When analyzing the median page load time (onLoad metric) in mPulse, I can see a significant difference in performance based on visibility state. For example, the median time to load a page on Desktop was 2.8 seconds. The median load time for pages in a visible state was 2.7 seconds and the median load time in a hidden state took 4 seconds. The median load times for pages loaded in a hidden visibility state was 32% slower on Desktop and 37% slower on Mobile!
Going back to the tree falling in a forest analogy, does this really matter? I’d say yes and no, for the following reasons:
- From a user experience, if the page is not visible then the user is not impacted by the delay.
- As performance engineers we look to RUM data to tell us what our users are experiencing. If a large enough percentage of users are loading tabs in the background, then it may impact the metrics we are analyzing. This is exacerbated even further if you are looking at upper percentile stats.
The graph below illustrates the median load times as well as the p75, p95 and p99 based on visibility state. The p95 for all Desktop pages loaded in a visible state was 14.37 seconds. Comparatively, the page load times for hidden states was 37.65 seconds, which is more than twice as slow!.
Taking this one step further, the graph below shows the distribution of load times in a histogram, for both hidden and visible states. As the response times increase, hidden visibility states account for a larger percentage of experiences. At the 95th percentile, 25% of all pages were loaded in a hidden visibility state. (Note: the x axis in this graph ends at 18 seconds, which is around the 95th percentile).
Now let’s explore the upper percentiles. The graph below shows the same data for the slowest 5% of experiences. The percentage of hidden visibility states increases with respect to the load time, eventually approaching 36%. If you are analyzing upper percentiles to tackle some of your long tail performance issues - then not filtering out hidden visibility states will leave a significant amount of noise in your data.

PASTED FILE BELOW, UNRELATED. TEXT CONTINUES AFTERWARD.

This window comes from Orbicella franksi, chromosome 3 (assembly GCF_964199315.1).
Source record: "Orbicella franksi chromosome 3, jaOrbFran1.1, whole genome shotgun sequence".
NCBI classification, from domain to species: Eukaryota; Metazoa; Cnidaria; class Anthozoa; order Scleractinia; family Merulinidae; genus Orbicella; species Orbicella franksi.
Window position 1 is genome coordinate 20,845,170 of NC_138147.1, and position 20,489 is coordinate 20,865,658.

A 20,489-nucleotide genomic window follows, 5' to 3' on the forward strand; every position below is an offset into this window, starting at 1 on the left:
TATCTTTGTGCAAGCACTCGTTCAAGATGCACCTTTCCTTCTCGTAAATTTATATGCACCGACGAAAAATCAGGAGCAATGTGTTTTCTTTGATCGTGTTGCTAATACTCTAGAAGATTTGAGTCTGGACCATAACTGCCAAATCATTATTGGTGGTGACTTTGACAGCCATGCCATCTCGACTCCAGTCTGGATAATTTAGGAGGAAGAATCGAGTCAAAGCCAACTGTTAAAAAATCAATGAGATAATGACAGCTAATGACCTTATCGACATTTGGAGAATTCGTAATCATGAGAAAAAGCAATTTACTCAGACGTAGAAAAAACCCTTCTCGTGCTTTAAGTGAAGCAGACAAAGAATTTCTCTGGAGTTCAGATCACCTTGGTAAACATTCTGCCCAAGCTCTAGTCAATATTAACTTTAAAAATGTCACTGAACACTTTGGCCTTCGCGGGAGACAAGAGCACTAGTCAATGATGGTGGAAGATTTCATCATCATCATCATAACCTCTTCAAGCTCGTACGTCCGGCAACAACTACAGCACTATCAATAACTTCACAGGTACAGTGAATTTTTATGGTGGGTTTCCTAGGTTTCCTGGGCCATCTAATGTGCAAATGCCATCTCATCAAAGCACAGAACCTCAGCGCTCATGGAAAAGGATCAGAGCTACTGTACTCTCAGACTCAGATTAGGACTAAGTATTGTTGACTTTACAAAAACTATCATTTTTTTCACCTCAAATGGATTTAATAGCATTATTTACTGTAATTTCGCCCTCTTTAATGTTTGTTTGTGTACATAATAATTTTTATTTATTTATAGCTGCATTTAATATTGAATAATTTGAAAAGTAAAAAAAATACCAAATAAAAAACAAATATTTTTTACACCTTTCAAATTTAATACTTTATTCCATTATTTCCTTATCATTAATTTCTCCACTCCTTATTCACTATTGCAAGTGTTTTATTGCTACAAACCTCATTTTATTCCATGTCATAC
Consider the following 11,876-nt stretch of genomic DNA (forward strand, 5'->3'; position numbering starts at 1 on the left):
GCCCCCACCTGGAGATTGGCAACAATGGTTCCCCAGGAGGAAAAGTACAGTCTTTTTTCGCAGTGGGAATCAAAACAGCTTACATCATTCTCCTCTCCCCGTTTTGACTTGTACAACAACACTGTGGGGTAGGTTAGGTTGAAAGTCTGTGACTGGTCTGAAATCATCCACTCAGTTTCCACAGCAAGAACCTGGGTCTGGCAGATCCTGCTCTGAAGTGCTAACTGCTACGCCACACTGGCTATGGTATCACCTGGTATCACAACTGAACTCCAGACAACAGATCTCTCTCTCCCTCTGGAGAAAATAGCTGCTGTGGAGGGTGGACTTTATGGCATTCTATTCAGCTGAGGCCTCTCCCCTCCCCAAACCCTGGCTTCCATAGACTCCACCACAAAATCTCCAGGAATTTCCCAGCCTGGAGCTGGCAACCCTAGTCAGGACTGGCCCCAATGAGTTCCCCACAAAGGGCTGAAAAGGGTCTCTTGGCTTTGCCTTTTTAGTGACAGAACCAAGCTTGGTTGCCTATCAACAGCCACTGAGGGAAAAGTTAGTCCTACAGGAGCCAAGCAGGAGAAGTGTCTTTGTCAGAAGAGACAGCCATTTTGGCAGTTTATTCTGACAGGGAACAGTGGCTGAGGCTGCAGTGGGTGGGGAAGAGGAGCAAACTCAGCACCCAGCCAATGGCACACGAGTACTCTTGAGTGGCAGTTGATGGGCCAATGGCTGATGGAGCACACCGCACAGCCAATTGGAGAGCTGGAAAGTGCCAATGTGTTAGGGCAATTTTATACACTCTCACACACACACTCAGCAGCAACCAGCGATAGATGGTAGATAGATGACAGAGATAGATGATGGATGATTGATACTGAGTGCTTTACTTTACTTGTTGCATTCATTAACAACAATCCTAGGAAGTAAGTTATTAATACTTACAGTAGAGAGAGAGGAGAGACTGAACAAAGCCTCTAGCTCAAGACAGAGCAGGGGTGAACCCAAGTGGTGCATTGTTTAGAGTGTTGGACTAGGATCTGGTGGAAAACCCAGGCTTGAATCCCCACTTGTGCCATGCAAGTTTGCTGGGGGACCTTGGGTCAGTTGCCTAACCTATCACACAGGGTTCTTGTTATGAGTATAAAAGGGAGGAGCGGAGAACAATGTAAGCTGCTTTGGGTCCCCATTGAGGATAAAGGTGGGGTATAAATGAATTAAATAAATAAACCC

Page visibility by desktop browser
During the month of November 2021, Chrome, Edge, Safari, Firefox and Internet Explorer accounted for 96.3% of all desktop page views. Chrome was the dominant browser, with 63.9% of all page views. However all of these browsers support the page visibility API.
The table below details the distribution of visibility states by Desktop browser. The percentage of hidden visibility states varies widely by browser. This may be influenced by a variety of factors, such as browser UI features (such as tabbed browsing) or by the end user switching between applications on their machine.
Chrome had the highest percentage of hidden visibility state page loads (12.9%) compared to other desktop browsers. Interestingly, Edge (which is now Chromium based) had 7.86% of page loads. Given that legacy Internet Explorer (version 11 and earlier) had only 4.4% hidden visibility states, it’s possible that some users of Edge and Internet Explorer are less likely to utilize the tabbed browsing features.
|% of page loads by visibility state|
It’s worth noting that if you are measuring your site with a synthetic measurement, you are almost always loading a page in a visible state.
Page visibility by mobile browser